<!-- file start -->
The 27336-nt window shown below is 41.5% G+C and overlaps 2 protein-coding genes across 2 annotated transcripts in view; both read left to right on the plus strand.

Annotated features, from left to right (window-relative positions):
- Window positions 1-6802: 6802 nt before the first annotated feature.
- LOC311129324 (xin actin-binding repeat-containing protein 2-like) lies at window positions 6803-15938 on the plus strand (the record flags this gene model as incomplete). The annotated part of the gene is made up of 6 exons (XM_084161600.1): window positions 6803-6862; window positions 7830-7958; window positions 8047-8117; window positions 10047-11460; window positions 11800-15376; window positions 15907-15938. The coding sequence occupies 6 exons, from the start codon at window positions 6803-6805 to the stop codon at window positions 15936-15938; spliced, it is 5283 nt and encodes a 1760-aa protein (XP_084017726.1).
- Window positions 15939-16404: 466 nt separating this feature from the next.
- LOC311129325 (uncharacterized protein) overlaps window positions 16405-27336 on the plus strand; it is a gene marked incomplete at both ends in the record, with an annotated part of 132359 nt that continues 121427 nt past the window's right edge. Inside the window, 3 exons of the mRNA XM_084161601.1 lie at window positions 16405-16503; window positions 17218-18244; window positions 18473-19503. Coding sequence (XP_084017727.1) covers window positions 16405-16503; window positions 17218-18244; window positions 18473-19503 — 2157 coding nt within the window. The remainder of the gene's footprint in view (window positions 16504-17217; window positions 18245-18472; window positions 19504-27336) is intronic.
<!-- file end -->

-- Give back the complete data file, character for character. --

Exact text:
The 27336-nt window shown below is 41.5% G+C and overlaps 2 protein-coding genes across 2 annotated transcripts in view; both read left to right on the plus strand.

Annotated features, from left to right (window-relative positions):
- Window positions 1-6802: 6802 nt before the first annotated feature.
- LOC311129324 (xin actin-binding repeat-containing protein 2-like) lies at window positions 6803-15938 on the plus strand (the record flags this gene model as incomplete). The annotated part of the gene is made up of 6 exons (XM_084161600.1): window positions 6803-6862; window positions 7830-7958; window positions 8047-8117; window positions 10047-11460; window positions 11800-15376; window positions 15907-15938. The coding sequence occupies 6 exons, from the start codon at window positions 6803-6805 to the stop codon at window positions 15936-15938; spliced, it is 5283 nt and encodes a 1760-aa protein (XP_084017726.1).
- Window positions 15939-16404: 466 nt separating this feature from the next.
- LOC311129325 (uncharacterized protein) overlaps window positions 16405-27336 on the plus strand; it is a gene marked incomplete at both ends in the record, with an annotated part of 132359 nt that continues 121427 nt past the window's right edge. Inside the window, 3 exons of the mRNA XM_084161601.1 lie at window positions 16405-16503; window positions 17218-18244; window positions 18473-19503. Coding sequence (XP_084017727.1) covers window positions 16405-16503; window positions 17218-18244; window positions 18473-19503 — 2157 coding nt within the window. The remainder of the gene's footprint in view (window positions 16504-17217; window positions 18245-18472; window positions 19504-27336) is intronic.